Outdoors
OUTDOORS Capital City Weekly Generally speaking, the cold month of November is a transition month for fly fishers in Southeast Alaska. Most of our fall-run silver salmon have moved far upstream, having found their natal waters, and with few exceptions, they now glow like fiery embers resting in deep quiet pools. Fall Dolly Varden are also on fire at this time, fully dressed in festive spawning colors. Their deep olive shadows sway in harmony in the soft edges of currents as they rest patiently behind deeply cupped redds carved by cohos, opportunistically waiting for a tasty egg or chunk of carcass to drift by. In November, local rivers can rapidly swell from repetitive days of rain. But just as fast as they rise, they can also drop and soon settle into crystalline, slow flowing gems once ambient temperatures plummet and begin to hover in the low 30's and 20's. At this time of the season, in spite of the cold and spreading darkness, fish can still be charmed into taking flies. The flies we choose and the techniques we use, however, must take into consideration these ubiquitous cold and late season conditions in order to be effective. I particularly enjoy this unique time of the angling season when days are short, fishing is challenging, and our local streams are both quiet and for the most part void of other anglers.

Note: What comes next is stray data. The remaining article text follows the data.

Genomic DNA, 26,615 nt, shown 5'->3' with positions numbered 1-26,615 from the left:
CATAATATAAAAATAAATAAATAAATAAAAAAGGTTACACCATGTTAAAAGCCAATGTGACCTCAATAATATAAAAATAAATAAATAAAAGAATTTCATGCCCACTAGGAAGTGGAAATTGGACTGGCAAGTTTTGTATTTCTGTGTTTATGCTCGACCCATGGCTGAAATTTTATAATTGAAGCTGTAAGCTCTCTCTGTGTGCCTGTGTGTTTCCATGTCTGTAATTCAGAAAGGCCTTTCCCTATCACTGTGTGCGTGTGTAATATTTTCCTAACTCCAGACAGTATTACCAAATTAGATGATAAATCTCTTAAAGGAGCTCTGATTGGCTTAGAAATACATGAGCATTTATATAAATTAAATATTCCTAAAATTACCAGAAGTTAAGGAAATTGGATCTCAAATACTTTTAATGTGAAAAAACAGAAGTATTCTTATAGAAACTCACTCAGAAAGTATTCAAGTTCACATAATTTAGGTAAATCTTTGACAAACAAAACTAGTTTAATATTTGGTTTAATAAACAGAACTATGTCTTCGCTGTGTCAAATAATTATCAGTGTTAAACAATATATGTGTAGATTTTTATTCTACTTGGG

Late season cold prescription: flies that move

Flies tied with marabou tend to
Photo By Rich Culver
Flies tied with marabou tend to "come alive" when fished in slow moving currents ubiquitous in the late-fall and early winter.
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